I think I liked Revenge more when it started as Gossip Girl meets The Count of Monte Cristo, before it turned into 9/11 conspiracy theorist Batman. The first season, in which Emily remorselessly enacted revenge on the family that framed her father, did have a war on terror connection, but it seemed properly post-9/11 in that terrorism was almost purely background (I initially thought, on the basis of some back-of-the-envelope calculations, that the terrorist event that formed the backdrop of the show took place in 2001, although it turns out there was an additional chunk of the timeline that puts it nominally pre 9/11). In the second season the terrorist attack becomes a more direct focus of the show, with Emily now targeting the vague conspiracy of politicians and businessmen who planned it (under the guidance of the man who taught her the Batman skills necessary to her quest for vengeance).
Still the show remains pretty great, and this change of focus does prove something I’ve been saying about 9/11 conspiracy theories for some time. As far as I can tell, it’s not, in the technical sense, true, that Bush did 9/11, but it might as well be: bombing Americans (not to mention non-Americans, of course) and setting up terrorist attacks are totally the sorts of things the US state does. But the fact that having conspired to bring about 9/11 wouldn’t actually be all that different in kind from events that the US government doesn’t bother to hide suggests that even if 9/11 truthers could prove their theories, most people would respond the way they do to these widely known events: with indifference. The widespread acceptance of stories that depend on fictional analogs of 9/11 conspiracy theories, it seems to me, confirms this; we already believe 9/11 conspiracy theories on some level, and we don’t care.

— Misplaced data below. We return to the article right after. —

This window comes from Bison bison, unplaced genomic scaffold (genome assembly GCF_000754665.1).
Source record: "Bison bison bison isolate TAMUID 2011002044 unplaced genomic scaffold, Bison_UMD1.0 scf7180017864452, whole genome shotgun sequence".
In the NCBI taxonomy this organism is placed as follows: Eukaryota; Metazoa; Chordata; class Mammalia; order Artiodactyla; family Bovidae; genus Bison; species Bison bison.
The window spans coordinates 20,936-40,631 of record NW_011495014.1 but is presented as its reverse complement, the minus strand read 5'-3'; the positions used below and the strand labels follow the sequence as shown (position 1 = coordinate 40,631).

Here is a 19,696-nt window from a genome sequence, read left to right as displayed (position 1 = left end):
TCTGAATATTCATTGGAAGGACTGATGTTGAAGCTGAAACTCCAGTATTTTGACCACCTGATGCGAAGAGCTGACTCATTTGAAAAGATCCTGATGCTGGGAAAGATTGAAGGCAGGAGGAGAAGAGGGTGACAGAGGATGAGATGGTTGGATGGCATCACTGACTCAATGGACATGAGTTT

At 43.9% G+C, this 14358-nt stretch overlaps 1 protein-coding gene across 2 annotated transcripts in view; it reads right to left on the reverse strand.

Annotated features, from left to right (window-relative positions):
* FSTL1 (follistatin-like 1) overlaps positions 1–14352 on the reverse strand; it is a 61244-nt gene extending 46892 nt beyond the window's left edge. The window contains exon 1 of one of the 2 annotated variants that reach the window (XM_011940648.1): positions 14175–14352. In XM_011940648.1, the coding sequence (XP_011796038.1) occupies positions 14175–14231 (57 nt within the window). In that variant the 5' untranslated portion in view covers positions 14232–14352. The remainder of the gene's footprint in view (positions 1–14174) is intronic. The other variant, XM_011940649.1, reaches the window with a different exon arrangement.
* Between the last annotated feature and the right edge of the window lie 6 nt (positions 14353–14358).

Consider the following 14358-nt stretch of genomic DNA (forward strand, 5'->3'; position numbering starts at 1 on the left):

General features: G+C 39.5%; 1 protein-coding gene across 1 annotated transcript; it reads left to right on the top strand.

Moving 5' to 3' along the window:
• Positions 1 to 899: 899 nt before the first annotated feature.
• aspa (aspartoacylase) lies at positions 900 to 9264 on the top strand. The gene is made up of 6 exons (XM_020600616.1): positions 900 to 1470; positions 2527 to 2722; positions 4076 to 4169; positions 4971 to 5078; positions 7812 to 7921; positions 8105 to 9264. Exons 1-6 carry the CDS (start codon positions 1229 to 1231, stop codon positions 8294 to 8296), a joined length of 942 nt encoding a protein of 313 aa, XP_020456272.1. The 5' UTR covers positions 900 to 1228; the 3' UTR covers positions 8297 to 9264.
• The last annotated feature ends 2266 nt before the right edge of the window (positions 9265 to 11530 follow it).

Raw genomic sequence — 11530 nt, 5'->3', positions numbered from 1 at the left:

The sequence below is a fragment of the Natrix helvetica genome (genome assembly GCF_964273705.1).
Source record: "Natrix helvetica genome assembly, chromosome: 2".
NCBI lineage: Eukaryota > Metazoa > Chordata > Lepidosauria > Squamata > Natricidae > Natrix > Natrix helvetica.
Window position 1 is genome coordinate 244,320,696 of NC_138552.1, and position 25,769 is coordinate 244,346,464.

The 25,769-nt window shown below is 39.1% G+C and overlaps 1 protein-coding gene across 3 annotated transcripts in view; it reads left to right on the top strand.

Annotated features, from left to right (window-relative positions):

(Interestingly, another recent TV show that pays lip service towards Occupy’s 99% vs 1% rhetoric also draws on conspiracy theory themes. The villains in Arrow are a conspiracy of gentrifiers, led by a businessman and philanthropist who, following the murder of his family by criminals, becomes a costumed vigilante and and plans to wipe out crime by destroying a poor area of town through a natural disaster, in order to rebuild it. That is, Arrow does Revenge‘s “Bush did 9/11” plot one better, with a storyline that is basically “Batman did Katrina.”)
In switching to a broader terrorist conspiracy storyline, the second season of the show also increases the complexity of the plots. I increasingly found myself having to stop and think about who’s on which side now, and why exactly it is that they’re deceiving whoever they happen to be deceiving that week. What I like, though, is that tracing the machinations of these plots always ends up with a curiously layered and hypothecated structure. A plot is put into motion to block some scheme from an opponent, but it turns out this scheme itself was only devised to stymie some imagined conspiracy of some further cabal, and so on. This is conspiracy theory as a burlesque of agency: conspiracy theories depend on the belief in all-powerful conspirators pulling the strings, but their structure of unmasking means that any agent we know about can never by the real agent, but only the puppet (the structure of conspiracy theories, that is, is the structure of the ambiguity in the word “actor”, meaning both one who actually does something, and one who theatrically pretends to do something). Revenge‘s charm is that, through the form of melodrama, it ties this conspiratorial structure of agency to a particular structure of affects. Everyone on the show is characterized by a remorselessness, a purely instrumental means-end reasoning which is itself an affect, an affect which erases the emotions that are nominally supposed to be motivating them: Emily’s desire to restore her father’s good name, or Victoria’s loyalty to her family. Again, what appears to be simple purposive behaviour (driven, even, by “natural” instincts, family and love) turns round on itself to become an indefinite deferral of motive.
Thinking about what this melodramatic structure might tell us about agency makes me think about recent calls for more centralized organization on the left. To be honest, I have difficulty taking these seriously (they seem to be such obvious compensatory mechanisms, theoretical defences against facing up to the actual failures of the left); I was tempted to describe them as “end-of-the-pier Leninism.” But then I thought perhaps end-of-the-pier Leninism is just what we need: a vaudeville Leninism that is self conscious about the entanglement of politics in melodrama and works through what that means for the possibilities of left-wing political agency (in this, Libby Anker’s recent article on “Left Melodrama” might be a useful starting point).